Through a chance meeting with Muhammad Yunus, Roshaneh Zafar was inspired to quit her job and establish the Kashf Foundation. Believing that the Grameen model could help empower women both economically and socially, Roshaneh ignored warnings that a microfinance program focusing on women would not work in Pakistan. Ten years later, she has proved her critics wrong. Starting with her own family’s funds, her personal car and a volunteer workforce of five women, Roshaneh drove her colleagues to distant villages to start microfinance centers. Beginning with 15 clients in 1996, Kashf now boasts approximately 500,000 families.
Impact since joining the portfolio in 2007:
- Kashf has disbursed $265 million.
- The organization now provides training, financial literacy and employment as well as loans.
- Economic Impact: 32% of Kashf’s clients have moved above the poverty line; households can spend 13% more on education and 22% more on health care. 85% of clients have increased monthly income by 30% annually ($27).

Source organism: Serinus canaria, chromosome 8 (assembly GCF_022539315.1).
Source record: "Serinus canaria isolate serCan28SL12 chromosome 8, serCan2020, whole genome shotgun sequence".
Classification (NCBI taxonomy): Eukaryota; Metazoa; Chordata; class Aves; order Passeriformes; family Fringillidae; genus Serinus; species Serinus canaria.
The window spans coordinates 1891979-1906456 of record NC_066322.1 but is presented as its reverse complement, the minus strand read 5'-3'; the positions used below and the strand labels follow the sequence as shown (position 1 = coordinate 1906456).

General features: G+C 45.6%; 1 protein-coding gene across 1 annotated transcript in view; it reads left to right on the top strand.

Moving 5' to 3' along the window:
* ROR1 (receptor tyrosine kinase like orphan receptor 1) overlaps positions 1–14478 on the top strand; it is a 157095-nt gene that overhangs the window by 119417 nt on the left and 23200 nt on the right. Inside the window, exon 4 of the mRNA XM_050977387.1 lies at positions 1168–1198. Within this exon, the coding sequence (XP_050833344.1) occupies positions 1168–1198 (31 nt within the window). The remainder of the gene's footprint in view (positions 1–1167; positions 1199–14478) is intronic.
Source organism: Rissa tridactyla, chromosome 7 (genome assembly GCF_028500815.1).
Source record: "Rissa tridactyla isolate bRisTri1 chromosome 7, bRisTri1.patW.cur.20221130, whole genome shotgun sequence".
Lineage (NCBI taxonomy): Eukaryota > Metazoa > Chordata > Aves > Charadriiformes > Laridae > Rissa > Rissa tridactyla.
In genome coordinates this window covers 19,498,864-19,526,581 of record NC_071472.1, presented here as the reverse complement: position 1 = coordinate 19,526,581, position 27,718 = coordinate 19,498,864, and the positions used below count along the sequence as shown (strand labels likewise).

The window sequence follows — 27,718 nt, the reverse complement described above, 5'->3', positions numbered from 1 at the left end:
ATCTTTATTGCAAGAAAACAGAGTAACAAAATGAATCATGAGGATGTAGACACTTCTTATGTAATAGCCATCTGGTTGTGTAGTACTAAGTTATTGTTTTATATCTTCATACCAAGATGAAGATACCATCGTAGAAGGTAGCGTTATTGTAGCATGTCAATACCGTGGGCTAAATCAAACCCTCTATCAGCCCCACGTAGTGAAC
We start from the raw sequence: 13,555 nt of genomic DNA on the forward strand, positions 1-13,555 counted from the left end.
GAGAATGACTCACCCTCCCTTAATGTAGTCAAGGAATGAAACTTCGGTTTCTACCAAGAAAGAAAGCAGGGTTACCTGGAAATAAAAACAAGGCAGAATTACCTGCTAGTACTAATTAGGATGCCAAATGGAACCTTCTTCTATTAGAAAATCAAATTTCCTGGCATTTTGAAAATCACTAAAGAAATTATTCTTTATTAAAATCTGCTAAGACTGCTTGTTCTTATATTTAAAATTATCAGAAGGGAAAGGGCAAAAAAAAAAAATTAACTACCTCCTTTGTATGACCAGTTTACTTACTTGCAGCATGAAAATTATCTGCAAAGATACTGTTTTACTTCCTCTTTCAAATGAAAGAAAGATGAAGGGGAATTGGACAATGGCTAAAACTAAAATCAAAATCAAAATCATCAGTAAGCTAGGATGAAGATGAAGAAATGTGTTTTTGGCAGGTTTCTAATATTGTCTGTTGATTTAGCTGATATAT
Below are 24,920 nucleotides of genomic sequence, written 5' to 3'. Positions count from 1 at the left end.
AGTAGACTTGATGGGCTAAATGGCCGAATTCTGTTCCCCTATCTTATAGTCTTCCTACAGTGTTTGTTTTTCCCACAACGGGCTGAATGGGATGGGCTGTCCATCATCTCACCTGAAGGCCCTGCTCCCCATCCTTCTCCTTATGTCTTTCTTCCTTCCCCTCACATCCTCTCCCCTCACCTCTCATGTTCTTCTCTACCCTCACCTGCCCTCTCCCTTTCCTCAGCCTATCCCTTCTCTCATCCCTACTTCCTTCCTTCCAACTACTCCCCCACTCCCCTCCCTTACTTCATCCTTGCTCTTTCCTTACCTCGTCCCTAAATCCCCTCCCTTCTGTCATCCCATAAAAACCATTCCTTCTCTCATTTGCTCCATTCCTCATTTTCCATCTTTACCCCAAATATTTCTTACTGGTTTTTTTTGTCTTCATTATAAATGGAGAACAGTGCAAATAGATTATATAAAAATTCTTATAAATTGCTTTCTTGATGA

- Social Impact: 82% of clients mentioned gains in self confidence and self esteem thanks to the ability to plan for the future and reduced dependency on others; 40% say they had fewer domestic fights, 54% say their husbands respect them more, and 42% see a new future for their daughters.
- Financial Viability of Institution: Kashf is the first microfinance (MFI) to achieve financial sustainability in Pakistan; it’s the third largest MFI in the country, with current reach of 500,000 clients through a network of 157 branches. Forbes named Kashf a Top 50 Global Microfinance Institution in 2007 and it was also ranked 22nd among the top 100 MFIs of the World by Mix Market. Kashf has covered over 600,000 lives (the client and her spouse) through its life insurance product, which it pioneered with a local insurance company in 2000.
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